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Posts from the ‘EAT’ Category

Discovering the soul of summer…in Iowa?

As the landing gear embarked from the bottom on the plane, I found myself excited to be touching down in Des Moines. In less than a few hours we had left the big apple and were now headed deep into the heartland. This is where food GROWS, massive fields of corn and soy beans flanking the roadside, people wave when they drive past, and small railroad towns hang on with yesterday’s charm. We were in Iowa and I was ready for some family time. My husband grew up in Iowa, moving away as an adult some years back. For him Iowa holds the same hum-drum feeling that Hawaii does for me. Once you live there a while the shine wears off and it becomes mundane. That’s why I however, LOVE Iowa, with its clean air, fireflies, undulating fields and its family atmosphere. It is nothing like Manhattan that’s for sure. Regardless, I was happy to be there. This visit to Iowa was two-fold, on the upswing of life we were visiting two new additions to the family and on the down swing for a funeral. It’s amazing experiencing the circle of life so purely… However, this is not a life blog, this is a food & wine blog so let’s switch it back to what you all should know about Iowa’s’ bounty.

The next morning after arriving in town, I awoke with my nieces and my mother & sister-in-law to head north on a mission to harvest our own blueberries at The Berry Patch Farm.

The Berry Patch Farm is a small family owned farm northeast of Des Moines and oh, how excited I was to visit them because to pick your own is to pick the best! The entire way there I was contemplating recipes while carrying on a conversation with my almost three-year-old niece. It was pure heaven…Once there we were standing in the middle of a huge blueberry farm, settled into a routine, picking handfuls of plump little blueberries and dumping them into plastic buckets. All of us sweating, tasting and grinning while the morning sun beat down on our backs. We finished up before the morning sun made its way toward lunch, bellies rumbling, we had managed to pick enough berries for all of us to bring some home. Believe me folks, when I say those containers of berries for $5 at the grocery store are worth every penny! It is backbreaking labor to harvest these little gems and I couldn’t wait to use them. We packed up the blueberries, savored fresh peaches at the farm stand and headed home. The next couple of days were filled with blueberries, some in smoothies, some alone, but I was saving mine for when I returned to New York…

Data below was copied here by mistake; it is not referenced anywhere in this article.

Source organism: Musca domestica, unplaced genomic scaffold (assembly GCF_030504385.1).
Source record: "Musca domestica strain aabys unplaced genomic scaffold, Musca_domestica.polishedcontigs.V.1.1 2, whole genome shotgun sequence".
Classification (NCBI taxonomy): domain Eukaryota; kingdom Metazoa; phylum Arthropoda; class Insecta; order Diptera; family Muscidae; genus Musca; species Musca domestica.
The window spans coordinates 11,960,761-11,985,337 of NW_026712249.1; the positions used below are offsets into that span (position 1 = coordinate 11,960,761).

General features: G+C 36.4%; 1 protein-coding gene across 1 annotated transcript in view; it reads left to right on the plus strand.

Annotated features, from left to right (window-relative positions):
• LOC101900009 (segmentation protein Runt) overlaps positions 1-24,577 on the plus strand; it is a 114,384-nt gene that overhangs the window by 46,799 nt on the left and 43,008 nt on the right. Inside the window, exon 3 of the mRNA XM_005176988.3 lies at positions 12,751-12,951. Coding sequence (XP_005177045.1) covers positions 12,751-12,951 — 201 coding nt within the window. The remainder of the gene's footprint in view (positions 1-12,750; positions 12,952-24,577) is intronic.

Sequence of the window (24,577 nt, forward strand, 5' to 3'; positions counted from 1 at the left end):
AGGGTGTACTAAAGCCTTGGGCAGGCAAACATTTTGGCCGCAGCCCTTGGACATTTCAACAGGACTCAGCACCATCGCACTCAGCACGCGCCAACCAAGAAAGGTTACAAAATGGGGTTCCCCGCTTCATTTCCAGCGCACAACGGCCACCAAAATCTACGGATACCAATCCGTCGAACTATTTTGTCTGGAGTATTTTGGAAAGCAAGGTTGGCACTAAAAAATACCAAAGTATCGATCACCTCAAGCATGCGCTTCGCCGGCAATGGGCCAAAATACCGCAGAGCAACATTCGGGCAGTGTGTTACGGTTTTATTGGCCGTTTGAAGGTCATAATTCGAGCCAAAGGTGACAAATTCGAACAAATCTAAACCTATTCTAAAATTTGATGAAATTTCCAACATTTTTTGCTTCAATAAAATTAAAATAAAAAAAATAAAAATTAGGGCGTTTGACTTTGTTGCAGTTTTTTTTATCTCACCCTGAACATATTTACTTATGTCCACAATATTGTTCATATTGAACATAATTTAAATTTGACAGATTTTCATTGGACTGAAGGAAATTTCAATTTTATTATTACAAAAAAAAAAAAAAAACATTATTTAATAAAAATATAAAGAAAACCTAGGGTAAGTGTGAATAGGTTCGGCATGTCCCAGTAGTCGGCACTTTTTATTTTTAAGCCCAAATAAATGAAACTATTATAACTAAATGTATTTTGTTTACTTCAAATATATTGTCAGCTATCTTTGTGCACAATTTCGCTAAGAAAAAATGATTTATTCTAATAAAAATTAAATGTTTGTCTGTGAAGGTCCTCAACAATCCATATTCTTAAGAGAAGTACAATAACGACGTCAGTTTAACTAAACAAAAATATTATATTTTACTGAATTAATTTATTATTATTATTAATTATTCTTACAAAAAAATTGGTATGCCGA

Hazelnut Meal Crusted Blueberry + Maple Tartlets

*adapted from the Clean Start Cookbook by Terry Walters

Serves 8-10 | Prep time: 30 minutes | Rest time: 1 hour

The Crust:

2 Cups Hazelnut Meal (you could also use almond, if using whole nuts, blanc, de-skin and pulse in a food processor)

1 tbsp coconut oil

2 tbsp Maple Syrup

1 tsp Almond Extract

1/2 tsp Vanilla Extract

1 Good Pinch of Sea Salt


2 Cups Fresh Organic Blueberries

1 Cup Apple Juice (I actually juiced two pink lady apples for mine)

1/3 Cup Maple Syrup

2 tbsp Arrow-Root Powder

Zest of 1 Organic Lemon

Juice of 1/2 Lemon

1/2 tsp Almond Extract

1/2 tsp Vanilla Extract

1 Good Pinch of Sea Salt (I used Himalayan Sea Salt)

Heat your oven to 350 degrees F and brush a tart pan or shallow ramekins with coconut oil.

To prepare the crust, combine in a large bowl, the almond meal, maple syrup, coconut oil (if solid heat the coconut butter in a pan until melted), salt, almond & vanilla extracts and mix thoroughly with a fork until well combined. Tip the crumbly dough into the tart pan and press to form the crust. Place the pan in the oven and bake for roughly 15 minutes, or until golden brown. Remove from oven and allow to cool while you make the filling.

For the filling, whisk 1/2 cup of the apple juice and the arrow-root powder together and set aside. In a saucepan over med low heat, combine the remaining apple juice, lemon zest, lemon juice, almond & vanilla extracts, salt and half of the blueberries. Bring to a simmer and once the liquid turns blueish red, and the apple juice and arrow-root mixture. Stirring the entire time this should thicken up pretty quickly. Once thickened to your preference add the remaining blueberries. Pour the mixture into the cooled crust and refrigerate for at least an hour. I actually waited just an hour because I like tarts slightly warm. Then enjoy!!


Now to wash it all down or to sip on a hot day, maybe after a long morning of gardening…or if you want something festive sans alcohol.

Sparkling Thai Basil + Lime Agua Fresca

I large (32 oz.) mason jar (could use individual size pint jars)

A couple of sprigs of Thai Basil or any other basil for that matter

Juice of 1 lime